By Francesco Bianchini
It has been widely proven that a disaster in the kitchen sometimes results in cherished memory. I have an abundant supply of such recollections, but the one I am about to relate to is very special to me. In December 1992 I departed Italy for the west coast of Cornwall with the intention of spending two months on my own. It is hard to imagine a world in which the resources we have today were not even imaginable. It was no joke to organize from a distance my stay in such an isolated and rural place. By mail, and also through an incalculable number of communications, I was finally able to reach a farmer who had a summer cottage a few hundred meters from the rough cliffs of Cape Cornwall. It was just what I was looking for, but I had to convince the man to rent me a house that was only equipped for summer living. Confronted with my obstinacy, the farmer promised he would do everything possible to make the place habitable that upcoming winter. I arrived from London on a gloomy afternoon. The farmer and his sons met me at a bus stop after an interminable journey because the usual train had been suspended due to heavy flooding in the south of England. The boys, ruddy from the cold, their tee-shirts snapping in the breeze, loaded my luggage into the car, and off we went under scudding clouds along lanes half-hidden by gorse bending in the wind.
Dressed for a Cornish Winter
The house proved more spartan than I had contemplated: the only room retaining a certain warmth was the living room, with its large stone fireplace housing an electric heater that simulated a crackling log fire. In the bathroom and the kitchen it was necessary to switch the electric radiators on by means of cords hanging from the ceilings. In the corridor, also heated by night-time storage radiators, the temperature never exceeded ten degrees. In the bedroom, in addition to a pile of goose down comforters, I found an unusual item of comfort: a combination radio, alarm clock and teapot occupied the top of the bedside table. At six in the morning the radio came on, tuned to the third BBC channel, while the kettle dripped water into the cup for brewing. In the evening I snuggled under the blankets, two fingers pocking out to hold my book. I fell asleep to the whistle of the wind, the tapping of the rain on the roof, the thud of the breakers against the cliff, dreaming of sailing ships tossed at the mercy of storms, and of French lieutenants’ women scanning the horizons.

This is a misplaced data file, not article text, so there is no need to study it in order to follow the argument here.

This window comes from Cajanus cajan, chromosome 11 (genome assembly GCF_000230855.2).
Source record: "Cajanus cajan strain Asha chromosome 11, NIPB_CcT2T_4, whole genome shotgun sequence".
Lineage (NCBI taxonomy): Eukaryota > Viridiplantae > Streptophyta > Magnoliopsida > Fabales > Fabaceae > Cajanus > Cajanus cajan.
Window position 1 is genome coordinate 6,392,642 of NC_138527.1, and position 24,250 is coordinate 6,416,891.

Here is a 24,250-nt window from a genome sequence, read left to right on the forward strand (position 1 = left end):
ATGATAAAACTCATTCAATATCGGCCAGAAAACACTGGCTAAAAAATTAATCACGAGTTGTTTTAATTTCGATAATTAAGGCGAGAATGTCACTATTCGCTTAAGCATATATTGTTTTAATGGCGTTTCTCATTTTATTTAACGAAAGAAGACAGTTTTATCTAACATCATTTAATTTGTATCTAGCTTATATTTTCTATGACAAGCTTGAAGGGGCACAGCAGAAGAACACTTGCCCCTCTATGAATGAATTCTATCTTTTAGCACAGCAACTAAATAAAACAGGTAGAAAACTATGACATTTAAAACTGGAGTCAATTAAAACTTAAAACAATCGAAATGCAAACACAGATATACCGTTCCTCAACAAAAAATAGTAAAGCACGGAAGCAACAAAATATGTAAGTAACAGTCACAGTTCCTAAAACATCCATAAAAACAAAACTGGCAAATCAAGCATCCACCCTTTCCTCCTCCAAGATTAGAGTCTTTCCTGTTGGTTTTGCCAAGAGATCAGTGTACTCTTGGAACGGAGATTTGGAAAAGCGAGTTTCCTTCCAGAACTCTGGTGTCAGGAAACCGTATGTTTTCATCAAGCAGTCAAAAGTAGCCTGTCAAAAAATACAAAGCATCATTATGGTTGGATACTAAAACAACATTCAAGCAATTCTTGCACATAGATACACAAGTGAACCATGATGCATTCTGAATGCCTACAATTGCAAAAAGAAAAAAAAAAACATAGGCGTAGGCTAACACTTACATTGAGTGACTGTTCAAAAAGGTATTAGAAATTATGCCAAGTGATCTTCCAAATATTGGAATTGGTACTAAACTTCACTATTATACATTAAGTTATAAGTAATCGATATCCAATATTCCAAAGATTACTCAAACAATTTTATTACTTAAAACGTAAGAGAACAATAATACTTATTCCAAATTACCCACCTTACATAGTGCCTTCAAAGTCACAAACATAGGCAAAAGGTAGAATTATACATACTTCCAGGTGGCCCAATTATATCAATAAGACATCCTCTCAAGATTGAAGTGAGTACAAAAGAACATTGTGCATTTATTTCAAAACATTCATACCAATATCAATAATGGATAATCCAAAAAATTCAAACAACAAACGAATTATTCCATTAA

So began my period of isolation, punctuated by the jingle of coins swallowed by the electric meter, and cheered by the unexpected company of Buster, the farm’s border collie. The dog was not allowed in the main house and I pitied seeing him wandering around the yard in the cold wind and rain. When I opened the cottage door to let him in, he knew we were both breaking the rules. Buster waited patiently for me to spread a waterproof sheet in front of the fireplace before snuggling there. If he appeared at my window on a rainy afternoon, hair glued to his nose – just a flash, as he wasn’t a dog to beg attention – I couldn’t resist. Buster became my walking companion. Whenever I left the house, armed by rubber boots and an oilskin coat, he carefully followed my movements, ears perked. When I climbed low walls in the direction of the village he sadly returned to his kennel, but if I headed toward the lighthouse, he galloped ahead on the grassy path, descending the edge of the cliff to the sea-tossed cove below. There he would wait, his muzzle challenging the wind.
My Friend Buster
As Christmas approached – my first away from family and completely alone – I decorated my little house with branches of gorse and holly. I bought a free-range chicken from a nearby farm, and from a cart at the end of the drive, bought apples, onions, potatoes, turnips and cabbage. Little more than a beginner in the kitchen, I set myself to the task of preparing a regal and festive meal. In the kitchen I sauteed the pippin apples in butter, brown sugar, salt and garlic cloves, filling the cottage with spicy fragrances. I gutted and cleaned the chicken, but stuffed it in front of the television in the lounge with Handel’s Messiah blaring live from Dublin, the 250th anniversary of its first performance. I placed the chicken in the baking dish with the cooking juices, closed it with toothpicks, flecked it with butter and cinnamon, and threw on the rest of the sliced apples and a few wedges of mandarin orange. It was ready to cook. But what I had not considered was the size of the oven compared to the size of the bird. Although I had chosen a modest specimen, I was forced to tie it up in the recommended position for an emergency landing. Enjoyable aromas wafted down the Siberian corridor from beyond the closed doors to where I sat, listening to the crescendo of the concert. Returning to the kitchen, I was shocked to find the oven door ajar. What had happened? The string had burnt, freeing a thigh from its ankylosed position, and it had kicked open the door. It didn’t seem like the end of the world; the smell was delicious and the bird looked inviting. I set the table and uncorked a nice bottle of red wine from Puglia. The first bite, under the golden crust, was promising – but as I cut further down, I found the meat was as firm as the leg that had protruded from the door. Practically raw, definitely inedible. At that point Buster, standing on his paws, peeped in the window. At least the dog would get a mouth-watering feast.
My Christmas Wreath